We’ve also learned that civil society matters. The women candidates who won in 1992 didn’t succeed on their own. They had unprecedented levels of support from civil society organizations dedicated to training female candidates, backing their campaigns, and boosting female voter turnout.
Nonpartisan organizations like the National Women’s Political Caucus recruited women candidates, raised money to launch their bids for office, and taught them how to run effective campaigns. And these organizations still back promising female candidates today. Partisan organizations also work to recruit and train candidates, with EMILY’S List helping to elect over 100 Democratic and pro-choice members to the U.S. House of Representatives and 19 to the Senate.
Finally, we’ve learned that high-level support matters. Where female candidates have encouragement from top-level political leaders, they run for office in greater numbers and with more success. When political parties make a real effort to recruit and develop female candidates, women’s representation goes up.
Here in Jordan, the U.S. Embassy is committed to partnering with the government and civil society to expand women’s opportunities to participate fully and actively in politics at every level.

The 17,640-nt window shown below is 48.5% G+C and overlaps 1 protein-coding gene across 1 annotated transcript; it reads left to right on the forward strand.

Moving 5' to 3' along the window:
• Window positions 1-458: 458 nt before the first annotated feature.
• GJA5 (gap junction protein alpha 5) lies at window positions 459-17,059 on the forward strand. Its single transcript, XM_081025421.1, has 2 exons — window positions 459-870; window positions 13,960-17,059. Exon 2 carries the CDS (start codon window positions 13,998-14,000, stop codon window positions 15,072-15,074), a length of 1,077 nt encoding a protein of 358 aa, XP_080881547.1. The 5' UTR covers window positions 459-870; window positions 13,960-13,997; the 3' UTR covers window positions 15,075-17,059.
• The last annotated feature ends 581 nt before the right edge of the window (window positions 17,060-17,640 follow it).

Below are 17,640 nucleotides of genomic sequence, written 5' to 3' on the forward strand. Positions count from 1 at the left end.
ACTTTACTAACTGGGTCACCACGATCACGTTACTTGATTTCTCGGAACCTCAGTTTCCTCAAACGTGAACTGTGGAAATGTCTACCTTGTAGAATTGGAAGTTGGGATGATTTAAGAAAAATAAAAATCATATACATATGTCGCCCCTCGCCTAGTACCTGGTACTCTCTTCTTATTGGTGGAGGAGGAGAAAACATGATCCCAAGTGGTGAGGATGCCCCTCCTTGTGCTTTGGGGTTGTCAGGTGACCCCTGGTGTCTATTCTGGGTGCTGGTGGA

For example, we support the women’s parliamentary caucus, where female MPs of vastly different backgrounds and ideological perspectives work together to share their experiences and exchange advice. The caucus gives new women MPs the space to learn from their more seasoned counterparts as they work to improve their constituent outreach and advocate together on key issues like ensuring that Jordan’s budget takes into account the needs of women and girls.
Just as women’s political participation in the United States expanded dramatically in a single generation, so too did women’s workforce participation. Between 1965 and 1995, women’s labor force participation shot up from less than 40 percent to almost 60 percent. Women now make up just under half of the American workforce.
And women have increasingly taken on leadership and management positions. In 1960, just 15 percent of managers in the U.S. were women; by 2009, women constituted almost 40 percent. From 1997 to 2009, the proportion of U.S. companies with female CEOs increased more than six-fold.
Economists have called this influx of women into the U.S. workforce a “quiet revolution,” and it shows how quickly change can happen with the right combination of visionary political leadership and private sector pragmatism.
Beginning in the 1960s, the U.S. government passed a series of laws that banned discrimination in hiring, employment, and education. President Kennedy signed the Equal Pay Act, banning wage discrimination; President Johnson signed the Civil Rights Act, outlawing sex discrimination in employment; and President Nixon signed Title IX, banning sex discrimination in publicly-funded education.